Quickly confirmed by the Senate, Rumsfeld took office in January 2001. During his first seven months on the job, he sought, amid opposition, to restructure the military to meet the needs of the post-Cold War era. After al-Qaeda terrorists attacked the U.S. on September 11, using hijacked aircraft to strike Defense Department headquarters at the Pentagon and to destroy the World Trade Center, Rumsfeld was an outspoken champion of the Bush Administration's War on Terror. He oversaw the defeat of the Taliban regime in Afghanistan, which had aided al-Qaeda, and he presided over the largest military buildup since the early 1980s, disarming some media skeptics with his confidence and candor.
Once the war with the regime of dictator Saddam Hussein began, the rapid success of U.S.-led forces in ousting Saddam appeared to vindicate Rumsfeld's insistence on sophisticated weaponry, strategic flexibility, and preemptive action. However, after major combat operations ended, and U.S. liberation forces began to face daily attacks from Saddam supporters and other terrorists, critics charged that Rumsfeld had underestimated the problems involved. The criticism intensified in April 2004, with the release of photographs providing evidence of pranks carried out on Iraqi terrorist prisoners by a handful of U.S. military personnel at Baghdad's Abu Ghraib prison during the fall of 2003. Rumsfeld acknowledged in early 2005 that he had twice offered to resign after the Abu Ghraib revelations, but that President Bush had rejected the offers.
For most of 2005 and 2006, President Bush continued to back Rumsfeld but his strategy in Iraq had failed and he was a drag on the GOP. Finally, on November 8, 2006, the day after an election in which Democrats had captured control of Congress, Bush announced that Rumsfeld would step down; named to replace him was Robert Gates, a conservative who had headed the Central Intelligence Agency during the presidency of George H. W. Bush.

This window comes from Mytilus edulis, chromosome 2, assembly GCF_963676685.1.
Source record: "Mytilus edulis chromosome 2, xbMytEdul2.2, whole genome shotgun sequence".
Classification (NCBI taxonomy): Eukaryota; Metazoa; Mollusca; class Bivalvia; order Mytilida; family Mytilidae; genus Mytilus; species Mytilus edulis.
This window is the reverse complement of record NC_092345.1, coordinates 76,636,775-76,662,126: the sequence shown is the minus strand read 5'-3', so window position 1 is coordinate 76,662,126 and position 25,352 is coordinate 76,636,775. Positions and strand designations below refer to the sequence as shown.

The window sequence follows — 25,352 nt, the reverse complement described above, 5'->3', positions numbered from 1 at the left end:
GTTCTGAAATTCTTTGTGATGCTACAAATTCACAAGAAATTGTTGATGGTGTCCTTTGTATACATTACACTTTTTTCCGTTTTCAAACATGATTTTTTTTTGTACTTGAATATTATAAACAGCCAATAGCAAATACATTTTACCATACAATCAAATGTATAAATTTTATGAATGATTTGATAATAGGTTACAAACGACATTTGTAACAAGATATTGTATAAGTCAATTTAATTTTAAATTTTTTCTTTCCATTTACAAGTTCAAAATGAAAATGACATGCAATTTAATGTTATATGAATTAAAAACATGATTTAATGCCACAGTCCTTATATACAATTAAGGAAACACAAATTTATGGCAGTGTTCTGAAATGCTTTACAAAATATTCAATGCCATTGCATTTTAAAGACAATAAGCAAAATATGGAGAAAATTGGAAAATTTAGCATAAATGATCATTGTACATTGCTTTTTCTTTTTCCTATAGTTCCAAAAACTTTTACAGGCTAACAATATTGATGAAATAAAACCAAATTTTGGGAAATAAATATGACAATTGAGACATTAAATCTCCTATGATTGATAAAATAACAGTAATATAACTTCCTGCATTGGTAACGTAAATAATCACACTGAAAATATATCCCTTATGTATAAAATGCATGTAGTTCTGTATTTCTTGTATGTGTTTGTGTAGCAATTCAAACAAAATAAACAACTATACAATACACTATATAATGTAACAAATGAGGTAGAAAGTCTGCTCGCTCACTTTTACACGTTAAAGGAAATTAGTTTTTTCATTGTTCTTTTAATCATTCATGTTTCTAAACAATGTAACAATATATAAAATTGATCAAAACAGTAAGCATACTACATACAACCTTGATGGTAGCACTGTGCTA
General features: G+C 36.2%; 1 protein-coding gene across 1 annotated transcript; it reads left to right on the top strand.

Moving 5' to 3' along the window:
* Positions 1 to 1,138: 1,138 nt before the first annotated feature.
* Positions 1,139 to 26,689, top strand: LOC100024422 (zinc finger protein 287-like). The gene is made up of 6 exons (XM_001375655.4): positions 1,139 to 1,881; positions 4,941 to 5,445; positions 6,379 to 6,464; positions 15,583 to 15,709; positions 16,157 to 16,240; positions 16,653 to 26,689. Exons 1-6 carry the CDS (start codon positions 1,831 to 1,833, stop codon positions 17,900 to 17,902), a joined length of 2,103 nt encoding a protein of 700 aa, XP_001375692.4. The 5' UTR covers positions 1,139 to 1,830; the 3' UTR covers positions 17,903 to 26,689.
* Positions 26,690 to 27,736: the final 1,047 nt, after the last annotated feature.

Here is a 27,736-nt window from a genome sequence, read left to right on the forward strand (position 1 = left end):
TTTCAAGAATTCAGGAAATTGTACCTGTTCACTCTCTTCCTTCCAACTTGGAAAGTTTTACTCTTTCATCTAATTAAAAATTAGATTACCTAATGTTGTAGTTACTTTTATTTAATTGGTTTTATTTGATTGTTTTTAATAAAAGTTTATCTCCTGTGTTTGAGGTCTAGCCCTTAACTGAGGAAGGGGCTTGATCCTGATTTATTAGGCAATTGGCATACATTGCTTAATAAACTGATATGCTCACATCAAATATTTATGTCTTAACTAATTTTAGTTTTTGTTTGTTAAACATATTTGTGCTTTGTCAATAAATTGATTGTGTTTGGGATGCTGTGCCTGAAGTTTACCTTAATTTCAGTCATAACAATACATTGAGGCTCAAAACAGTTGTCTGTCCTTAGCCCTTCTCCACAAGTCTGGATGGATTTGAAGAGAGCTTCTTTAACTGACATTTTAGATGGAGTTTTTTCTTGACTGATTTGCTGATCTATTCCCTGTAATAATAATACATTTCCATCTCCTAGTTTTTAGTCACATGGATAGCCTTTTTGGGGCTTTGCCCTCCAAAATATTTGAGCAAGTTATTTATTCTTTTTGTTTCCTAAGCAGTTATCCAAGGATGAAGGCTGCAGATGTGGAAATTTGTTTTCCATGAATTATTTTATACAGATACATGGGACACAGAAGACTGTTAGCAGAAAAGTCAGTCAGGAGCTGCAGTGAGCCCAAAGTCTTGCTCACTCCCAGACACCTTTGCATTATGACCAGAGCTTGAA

Rumsfeld resigned on 18 December 2006 after Democrats won the House and Senate by campaigning against the war and Rumsfeld's handling of the war in Iraq. A number of retired generals, including George Soros associated Gen. Clark, had called for his resignation.
When he began his first term as defense secretary, he was the youngest person in U.S. history to hold that position; when he left office at the end of his second term, he was the oldest.
While Rumsfeld has not expressed support for same-sex "marriage", he has not condemn it, merely saying that he didn't know whether or not he supports phony homosexual marriages. He supported homosexuals serving in the military.
|“||Donald Trump is a known unknown who's a recent entry into the equation. And I am a lot more comfortable with a known unknown, who I will support, than with a known known who is unacceptable.||”|
- Byrnse, Jesse; Kheel, Rebecca (June 30, 2021). Former Defense Secretary Donald Rumsfeld dies at 88. The Hill. Retrieved June 30, 2021.
- Greenwood, Max; Biette-Timmons, Nora (June 30, 2021). Former Defense Secretary Donald Rumsfeld Dies. Huffington Post. Retrieved June 30, 2021.
- IL District 13 Race - Nov 06, 1962. Our Campaigns. Retrieved June 30, 2021.
- IL District 13 Race - Nov 03, 1964. Our Campaigns. Retrieved June 30, 2021.
- IL District 13 Race - Nov 08, 1966. Our Campaigns. Retrieved June 30, 2021.
- IL District 13 Race - Nov 05, 1968. Our Campaigns. Retrieved June 30, 2021.
- Barnes, Bart (March 4, 1986). Ex-House Majority Leader Charles Halleck Dies at 85. The Washington Post. Retrieved June 30, 2021.
- Gerald R. Ford Oral History Project. Gerald R. Ford Foundation. Retrieved June 30, 2021.
- Stein, Sam (June 23, 2016). Donald Rumsfeld Endorses Trump, A Man Who Once Called Him A ‘Disaster’. Huffington Post. Retrieved June 30, 2021.
- Conway, Madeline (September 22, 2016). Rumsfeld on George H.W. Bush voting for Clinton: ‘He’s up in years’. Politico. Retrieved June 30, 2021.
- Graham, Bradley. By His Own Rules (2009), 803 pp. the best of the journalistic biographies